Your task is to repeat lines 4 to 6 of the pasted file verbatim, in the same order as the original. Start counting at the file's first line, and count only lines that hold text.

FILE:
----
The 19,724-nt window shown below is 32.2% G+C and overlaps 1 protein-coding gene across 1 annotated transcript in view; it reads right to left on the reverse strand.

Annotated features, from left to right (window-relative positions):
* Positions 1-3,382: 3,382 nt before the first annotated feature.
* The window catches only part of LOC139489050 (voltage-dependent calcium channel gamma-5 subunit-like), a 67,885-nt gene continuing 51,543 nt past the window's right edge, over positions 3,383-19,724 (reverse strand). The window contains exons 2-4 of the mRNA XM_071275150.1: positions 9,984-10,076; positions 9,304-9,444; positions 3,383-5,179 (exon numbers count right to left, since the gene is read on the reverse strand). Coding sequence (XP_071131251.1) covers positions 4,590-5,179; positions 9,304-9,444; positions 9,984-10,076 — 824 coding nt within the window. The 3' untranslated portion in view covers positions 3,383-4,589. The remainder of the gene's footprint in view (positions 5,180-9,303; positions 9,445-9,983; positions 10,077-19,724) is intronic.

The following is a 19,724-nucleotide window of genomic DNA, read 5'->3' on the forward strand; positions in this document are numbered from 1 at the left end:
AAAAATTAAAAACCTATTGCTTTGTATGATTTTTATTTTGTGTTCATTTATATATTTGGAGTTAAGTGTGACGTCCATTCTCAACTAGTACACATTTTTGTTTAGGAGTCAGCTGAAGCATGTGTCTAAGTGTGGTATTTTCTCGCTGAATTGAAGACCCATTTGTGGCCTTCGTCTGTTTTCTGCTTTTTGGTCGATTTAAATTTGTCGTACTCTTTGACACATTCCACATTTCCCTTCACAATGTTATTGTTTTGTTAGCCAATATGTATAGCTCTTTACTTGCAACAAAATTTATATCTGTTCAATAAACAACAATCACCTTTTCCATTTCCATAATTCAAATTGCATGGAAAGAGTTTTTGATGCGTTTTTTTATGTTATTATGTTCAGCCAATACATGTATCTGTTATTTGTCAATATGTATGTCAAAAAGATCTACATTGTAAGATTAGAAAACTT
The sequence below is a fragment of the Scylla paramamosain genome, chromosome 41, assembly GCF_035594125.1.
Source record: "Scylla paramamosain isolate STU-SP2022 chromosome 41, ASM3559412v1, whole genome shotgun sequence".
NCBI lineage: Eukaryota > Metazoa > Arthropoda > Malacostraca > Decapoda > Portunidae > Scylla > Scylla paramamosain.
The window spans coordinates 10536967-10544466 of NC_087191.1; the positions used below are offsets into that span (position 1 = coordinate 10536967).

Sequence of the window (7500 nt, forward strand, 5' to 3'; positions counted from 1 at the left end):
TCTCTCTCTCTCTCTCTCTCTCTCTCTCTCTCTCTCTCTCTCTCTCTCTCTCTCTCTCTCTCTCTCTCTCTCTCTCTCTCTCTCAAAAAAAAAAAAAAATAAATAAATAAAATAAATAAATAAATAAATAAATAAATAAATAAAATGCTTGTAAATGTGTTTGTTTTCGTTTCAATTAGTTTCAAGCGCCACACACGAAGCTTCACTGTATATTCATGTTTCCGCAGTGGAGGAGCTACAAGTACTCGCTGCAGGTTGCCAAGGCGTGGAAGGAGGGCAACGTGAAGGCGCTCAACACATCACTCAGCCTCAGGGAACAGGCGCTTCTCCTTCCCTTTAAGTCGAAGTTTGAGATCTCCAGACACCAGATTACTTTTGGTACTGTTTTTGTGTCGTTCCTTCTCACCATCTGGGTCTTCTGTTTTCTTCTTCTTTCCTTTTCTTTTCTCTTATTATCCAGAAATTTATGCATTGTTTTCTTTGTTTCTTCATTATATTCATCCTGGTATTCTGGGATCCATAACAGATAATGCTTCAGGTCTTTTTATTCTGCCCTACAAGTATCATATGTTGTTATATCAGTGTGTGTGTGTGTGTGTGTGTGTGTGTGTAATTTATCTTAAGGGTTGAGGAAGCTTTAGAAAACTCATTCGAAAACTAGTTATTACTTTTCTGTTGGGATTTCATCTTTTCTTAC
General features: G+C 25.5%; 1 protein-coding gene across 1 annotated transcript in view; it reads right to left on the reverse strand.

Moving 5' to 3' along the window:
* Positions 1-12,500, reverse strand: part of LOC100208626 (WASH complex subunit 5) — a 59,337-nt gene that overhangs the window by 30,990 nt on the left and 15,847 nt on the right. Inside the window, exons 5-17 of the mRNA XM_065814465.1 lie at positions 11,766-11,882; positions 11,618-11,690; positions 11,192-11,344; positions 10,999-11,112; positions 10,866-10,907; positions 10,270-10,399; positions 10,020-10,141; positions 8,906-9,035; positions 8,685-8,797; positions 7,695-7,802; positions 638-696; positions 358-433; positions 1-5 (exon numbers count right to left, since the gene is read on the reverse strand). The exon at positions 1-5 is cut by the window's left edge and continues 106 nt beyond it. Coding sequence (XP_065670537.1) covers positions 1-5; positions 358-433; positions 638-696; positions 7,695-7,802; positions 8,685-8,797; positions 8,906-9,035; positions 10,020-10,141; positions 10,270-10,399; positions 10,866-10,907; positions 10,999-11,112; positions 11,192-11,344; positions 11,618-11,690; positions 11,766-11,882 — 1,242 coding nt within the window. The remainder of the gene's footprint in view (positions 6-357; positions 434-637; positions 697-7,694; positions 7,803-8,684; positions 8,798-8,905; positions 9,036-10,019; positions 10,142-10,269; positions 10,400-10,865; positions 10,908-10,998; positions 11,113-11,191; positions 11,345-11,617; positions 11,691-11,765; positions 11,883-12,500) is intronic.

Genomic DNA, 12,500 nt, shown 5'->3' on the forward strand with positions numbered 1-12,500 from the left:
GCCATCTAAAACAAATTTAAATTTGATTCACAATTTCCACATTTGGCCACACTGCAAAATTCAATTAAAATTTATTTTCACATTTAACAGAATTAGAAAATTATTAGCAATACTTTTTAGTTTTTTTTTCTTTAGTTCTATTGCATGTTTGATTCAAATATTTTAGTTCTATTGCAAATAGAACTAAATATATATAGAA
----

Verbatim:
* The window catches only part of LOC139489050 (voltage-dependent calcium channel gamma-5 subunit-like), a 67,885-nt gene continuing 51,543 nt past the window's right edge, over positions 3,383-19,724 (reverse strand). The window contains exons 2-4 of the mRNA XM_071275150.1: positions 9,984-10,076; positions 9,304-9,444; positions 3,383-5,179 (exon numbers count right to left, since the gene is read on the reverse strand). Coding sequence (XP_071131251.1) covers positions 4,590-5,179; positions 9,304-9,444; positions 9,984-10,076 — 824 coding nt within the window. The 3' untranslated portion in view covers positions 3,383-4,589. The remainder of the gene's footprint in view (positions 5,180-9,303; positions 9,445-9,983; positions 10,077-19,724) is intronic.

The following is a 19,724-nucleotide window of genomic DNA, read 5'->3' on the forward strand; positions in this document are numbered from 1 at the left end:
AAAAATTAAAAACCTATTGCTTTGTATGATTTTTATTTTGTGTTCATTTATATATTTGGAGTTAAGTGTGACGTCCATTCTCAACTAGTACACATTTTTGTTTAGGAGTCAGCTGAAGCATGTGTCTAAGTGTGGTATTTTCTCGCTGAATTGAAGACCCATTTGTGGCCTTCGTCTGTTTTCTGCTTTTTGGTCGATTTAAATTTGTCGTACTCTTTGACACATTCCACATTTCCCTTCACAATGTTATTGTTTTGTTAGCCAATATGTATAGCTCTTTACTTGCAACAAAATTTATATCTGTTCAATAAACAACAATCACCTTTTCCATTTCCATAATTCAAATTGCATGGAAAGAGTTTTTGATGCGTTTTTTTATGTTATTATGTTCAGCCAATACATGTATCTGTTATTTGTCAATATGTATGTCAAAAAGATCTACATTGTAAGATTAGAAAACTT